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REPORT OF THE CHIEF OF ENGINEERS,
UNITED STATES ARMY.
APPENDIX No. 1.
REPORT OF CAPTAIN W. H. BIXBY, CORPS OF ENGINEERS, FOR THE
UNITED STATES ENGINEER OFFICE,
GENERAL: I have the honor to submit herewith my reports upon the fortification work with which I have been connected during the fiscal year ending June 30, 1885.
Very respectfully, your obedient servant,
WM. H. BIXBY,
Captain of Engineers, U. S. A.
The CHIEF OF ENGINEERS, U. S. A.
PREPARATION OF REPORT UPON INVESTIGATIONS IN EUROPE IN 1881-'82.
From 20th August, 1881, until 10th June, 1882, I was in Europe under orders to obtain information in relation to turrets, armor-plates, and the mounting and maneuvering of guns of large caliber. During that time I sent to your office various manuscript reports upon various individual portions of the subjects investigated. After my return I submitted a preliminary report dated 29th September, 1882, in which I stated that I hoped at an early date to present the whole information in the shape of a single comprehensive report.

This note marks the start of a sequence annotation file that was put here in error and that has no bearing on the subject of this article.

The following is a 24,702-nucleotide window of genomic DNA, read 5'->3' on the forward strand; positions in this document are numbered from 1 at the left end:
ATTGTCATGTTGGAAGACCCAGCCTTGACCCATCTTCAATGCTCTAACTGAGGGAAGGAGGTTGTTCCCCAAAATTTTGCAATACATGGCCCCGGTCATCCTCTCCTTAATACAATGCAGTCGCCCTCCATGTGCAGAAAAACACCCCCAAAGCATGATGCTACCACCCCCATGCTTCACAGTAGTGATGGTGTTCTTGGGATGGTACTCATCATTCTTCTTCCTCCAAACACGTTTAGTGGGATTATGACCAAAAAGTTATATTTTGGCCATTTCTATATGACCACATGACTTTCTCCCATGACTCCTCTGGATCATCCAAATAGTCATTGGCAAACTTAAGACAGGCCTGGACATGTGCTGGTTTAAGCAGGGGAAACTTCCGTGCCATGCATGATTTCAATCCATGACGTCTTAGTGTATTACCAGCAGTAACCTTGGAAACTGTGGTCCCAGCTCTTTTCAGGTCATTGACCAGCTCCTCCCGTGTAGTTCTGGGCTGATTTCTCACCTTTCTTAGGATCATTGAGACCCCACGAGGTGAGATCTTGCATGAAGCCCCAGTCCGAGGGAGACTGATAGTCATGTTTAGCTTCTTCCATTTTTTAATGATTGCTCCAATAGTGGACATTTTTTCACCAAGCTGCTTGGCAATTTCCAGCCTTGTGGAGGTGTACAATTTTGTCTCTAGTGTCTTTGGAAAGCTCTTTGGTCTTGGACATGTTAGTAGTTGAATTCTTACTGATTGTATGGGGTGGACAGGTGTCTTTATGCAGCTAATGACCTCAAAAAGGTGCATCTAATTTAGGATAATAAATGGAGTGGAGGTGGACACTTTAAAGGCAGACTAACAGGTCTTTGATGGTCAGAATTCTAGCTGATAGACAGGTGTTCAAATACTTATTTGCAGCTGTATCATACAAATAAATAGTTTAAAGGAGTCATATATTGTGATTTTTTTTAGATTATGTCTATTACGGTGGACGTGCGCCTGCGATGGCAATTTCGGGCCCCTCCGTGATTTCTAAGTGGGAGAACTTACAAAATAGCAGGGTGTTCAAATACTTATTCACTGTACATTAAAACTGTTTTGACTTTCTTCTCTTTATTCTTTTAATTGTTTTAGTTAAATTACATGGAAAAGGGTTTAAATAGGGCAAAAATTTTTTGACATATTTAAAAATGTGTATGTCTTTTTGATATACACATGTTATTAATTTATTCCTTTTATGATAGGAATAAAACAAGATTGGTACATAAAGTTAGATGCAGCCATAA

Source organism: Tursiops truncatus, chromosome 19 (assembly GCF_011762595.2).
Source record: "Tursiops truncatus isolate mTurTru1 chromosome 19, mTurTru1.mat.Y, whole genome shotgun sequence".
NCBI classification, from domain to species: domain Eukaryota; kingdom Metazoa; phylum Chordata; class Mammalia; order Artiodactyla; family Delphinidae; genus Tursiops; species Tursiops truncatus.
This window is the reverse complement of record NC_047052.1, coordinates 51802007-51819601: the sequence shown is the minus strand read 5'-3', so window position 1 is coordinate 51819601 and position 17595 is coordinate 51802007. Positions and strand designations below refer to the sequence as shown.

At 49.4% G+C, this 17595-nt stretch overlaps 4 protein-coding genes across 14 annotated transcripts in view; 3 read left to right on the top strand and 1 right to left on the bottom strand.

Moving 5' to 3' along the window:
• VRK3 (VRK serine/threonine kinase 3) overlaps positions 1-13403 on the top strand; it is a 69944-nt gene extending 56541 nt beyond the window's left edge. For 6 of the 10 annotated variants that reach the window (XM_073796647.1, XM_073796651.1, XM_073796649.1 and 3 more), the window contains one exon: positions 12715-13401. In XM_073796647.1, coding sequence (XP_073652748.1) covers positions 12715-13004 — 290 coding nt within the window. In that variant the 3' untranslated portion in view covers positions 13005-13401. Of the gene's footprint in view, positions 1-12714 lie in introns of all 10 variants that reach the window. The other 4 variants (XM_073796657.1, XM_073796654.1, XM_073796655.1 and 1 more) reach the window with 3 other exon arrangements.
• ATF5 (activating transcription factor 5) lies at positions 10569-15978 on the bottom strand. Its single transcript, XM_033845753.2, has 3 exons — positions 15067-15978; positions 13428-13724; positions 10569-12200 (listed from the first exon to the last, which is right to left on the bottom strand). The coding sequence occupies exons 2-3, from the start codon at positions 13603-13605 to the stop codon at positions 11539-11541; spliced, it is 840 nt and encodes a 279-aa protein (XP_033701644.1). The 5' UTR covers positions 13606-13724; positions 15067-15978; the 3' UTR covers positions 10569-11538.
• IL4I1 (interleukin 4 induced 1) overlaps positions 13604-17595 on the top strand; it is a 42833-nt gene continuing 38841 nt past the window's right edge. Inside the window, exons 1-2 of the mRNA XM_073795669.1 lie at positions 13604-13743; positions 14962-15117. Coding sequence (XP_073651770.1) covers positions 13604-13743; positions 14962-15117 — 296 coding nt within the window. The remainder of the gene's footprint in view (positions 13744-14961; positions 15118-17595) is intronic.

By direction from your office to the Board of Engineers, by your let ter of date 11th July, 1882, the Board of Engineers returned to me for revision and completion my partial reports above alluded to, amounting
to about 440 pages of foolscap manuscript, 60 figures, 30 large tracings, 76 plates, and two large albums of photographs, without counting any of the printed matter transmitted by me from abroad. Besides this I had an almost equal amount of manuscript notes, descriptions, and tracings of English turrets and forts, which I had never submitted for want of time to put them in proper shape for transmission to your office. Progress upon my report was entirely prevented from July, 1882, until nearly August, 1883, by my more immediate duties as Adjutant of the Battalion of Engineers; and from August, 1883, until January, 1884, by sickness, during two months of which time I was absent on surgeon's certificate of disability. After January, 1884, this report was again taken in hand, and as the work progressed it was deemed advisable that the report should be divided into four parts. By further directions from your office by letter of 7th May, 1884, the separate portions of the report were to be submitted in the following order: